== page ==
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Gender balance out of sync in trad music


By Liza Mulholland


On International Women’s Day, let’s celebrate women in folk and traditional music, and where better to start than with good news!

Across Scotland lots of women are doing incredible work in our genre but I want to mention one local lady, whose achievements and vision have been recognised in an international setting and deserve to be flagged up here.

Fiona Dalgetty, chief executive of Fèis Rois, was recently named 35th on BBC Radio 4 Woman’s Hour 2018 Power List, an impressive roll-call of the 40 most influential women in music.

With Beyonce topping the list of those "demonstrating power in the industry, innovators and ground-breakers championing the work of other women or changing the industry from within – making it more equal, diverse and creative", it is no small achievement.

In the company of international stars, globally celebrated orchestral conductors, directors of major labels etc, Fiona, who heads her majority-female team in offices on Dingwall’s High Street, shows the kind of creative and innovative thinking that makes a profound difference to very many lives.

Fèis Rois delivers many diverse projects, including work with young people in care, the Youth Music Initiative in primary schools across the Highlands, instrumental tuition for adults and children, special commissions, ceilidh trails, prison projects, music festivals and lots more.

All offer tremendous learning and confidence-building opportunities, employment for freelance musicians like me, and help preserve and promote our culture. Hats off then, please, to Fiona and all the team and board at Fèis Rois!

You could count on one hand the number of women playing instruments

But where are we on the wider question of gender equality in trad and folk? Unfortunately, I must report that all is not rosy.

Recent university research by musician Catriona Hawksworth highlights many areas in need of improvement. In brief, she has found more men than women are performing at the highest professional level in Scottish folk music (as reflected in festival line-ups), women are more likely to work part-time and to earn considerably less than men, and that women have greater caring responsibilities, which in turn leads to difficulties around touring and dealing with the vagaries of self-employed income.

All too familiar. Some years ago, our all-female band, Dorec-a-belle, was knocked back for a third time from a showcasing festival. It wasn’t that we weren’t good enough or ready to showcase – we had all earned our chops over decades in music – but it appeared that if you weren’t boys with electric guitars, you stood no chance.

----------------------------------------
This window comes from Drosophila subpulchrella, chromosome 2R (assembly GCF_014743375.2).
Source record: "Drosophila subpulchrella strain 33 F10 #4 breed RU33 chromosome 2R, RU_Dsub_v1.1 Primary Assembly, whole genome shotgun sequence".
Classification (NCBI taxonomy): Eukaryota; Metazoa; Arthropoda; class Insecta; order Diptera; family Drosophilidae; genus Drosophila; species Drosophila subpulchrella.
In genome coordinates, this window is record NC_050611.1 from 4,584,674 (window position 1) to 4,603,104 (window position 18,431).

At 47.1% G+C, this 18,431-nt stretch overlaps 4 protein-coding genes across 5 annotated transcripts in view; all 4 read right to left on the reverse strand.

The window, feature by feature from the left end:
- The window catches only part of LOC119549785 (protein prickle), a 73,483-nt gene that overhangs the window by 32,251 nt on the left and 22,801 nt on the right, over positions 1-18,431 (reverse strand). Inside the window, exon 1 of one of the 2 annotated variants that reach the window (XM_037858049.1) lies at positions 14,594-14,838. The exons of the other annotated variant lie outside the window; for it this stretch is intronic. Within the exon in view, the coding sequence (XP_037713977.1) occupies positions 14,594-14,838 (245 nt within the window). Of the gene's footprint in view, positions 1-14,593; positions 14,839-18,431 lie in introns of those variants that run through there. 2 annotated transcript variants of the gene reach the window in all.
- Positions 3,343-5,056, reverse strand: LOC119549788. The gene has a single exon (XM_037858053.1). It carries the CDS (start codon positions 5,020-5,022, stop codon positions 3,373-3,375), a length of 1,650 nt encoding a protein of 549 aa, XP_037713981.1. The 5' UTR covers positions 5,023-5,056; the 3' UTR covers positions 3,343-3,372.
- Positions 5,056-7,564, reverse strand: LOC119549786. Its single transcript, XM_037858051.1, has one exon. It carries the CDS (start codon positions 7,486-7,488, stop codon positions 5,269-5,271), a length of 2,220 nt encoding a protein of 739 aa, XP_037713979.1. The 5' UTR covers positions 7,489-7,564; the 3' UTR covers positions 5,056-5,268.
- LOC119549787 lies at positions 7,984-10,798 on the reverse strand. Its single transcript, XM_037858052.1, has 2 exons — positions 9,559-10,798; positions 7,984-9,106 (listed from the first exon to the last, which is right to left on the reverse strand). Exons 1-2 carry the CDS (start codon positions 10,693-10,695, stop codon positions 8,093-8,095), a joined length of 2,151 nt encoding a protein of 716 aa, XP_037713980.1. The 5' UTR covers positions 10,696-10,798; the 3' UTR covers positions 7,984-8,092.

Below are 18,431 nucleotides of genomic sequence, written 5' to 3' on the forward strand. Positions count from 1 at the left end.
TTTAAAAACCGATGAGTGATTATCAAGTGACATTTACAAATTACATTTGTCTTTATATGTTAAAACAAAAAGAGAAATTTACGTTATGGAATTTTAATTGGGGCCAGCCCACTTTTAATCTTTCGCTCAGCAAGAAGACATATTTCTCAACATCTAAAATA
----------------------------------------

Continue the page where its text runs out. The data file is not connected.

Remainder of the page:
We risked all by bringing to the attention of the male organisers that of 165 performers in the festival, just four per cent were women (mostly female singers fronting bands). In short, you could count on one hand the number of women playing instruments. The baffled looks on their faces suggested this uncomfortable truth had not occurred to them; they accepted our application the following year.

That was not a folk event but recently I observed a similar situation at a big traditional showcase concert. The house band of eight musicians contained no – yes, that’s right, zero – women. Several singers, including three women, came on to do a few songs each, but this evening of overwhelmingly male musicianship, though enjoyable, left me bemused.

Scotland is bursting with astonishing female talent, so how is it they are overlooked in this way?

Catriona concludes that the first step to address inequality is for further detailed research, including funding stats. Meanwhile it’s encouraging to see new groups like The Bit Collective raise awareness and create discussion around gender issues in folk and trad music, and the Performing Rights Society leading with Keychange, an initiative to accelerate change and achieve 50:50 gender balance in festival line-ups by 2022.

And what of #metoo? Is the warm, fuzzy world of folk immune to the kind of sexual harassment we’ve seen in pop, media and film?

Sadly, not. I venture to suggest that many women in folk music know of, or have experienced, predatory sexual behaviour and abuse of power by men in positions of influence dangling gigs, TV/radio spots and career advancement.

It’s high time to shine a light on that too.

  • More info on The Bit Collective can be found on Facebook.


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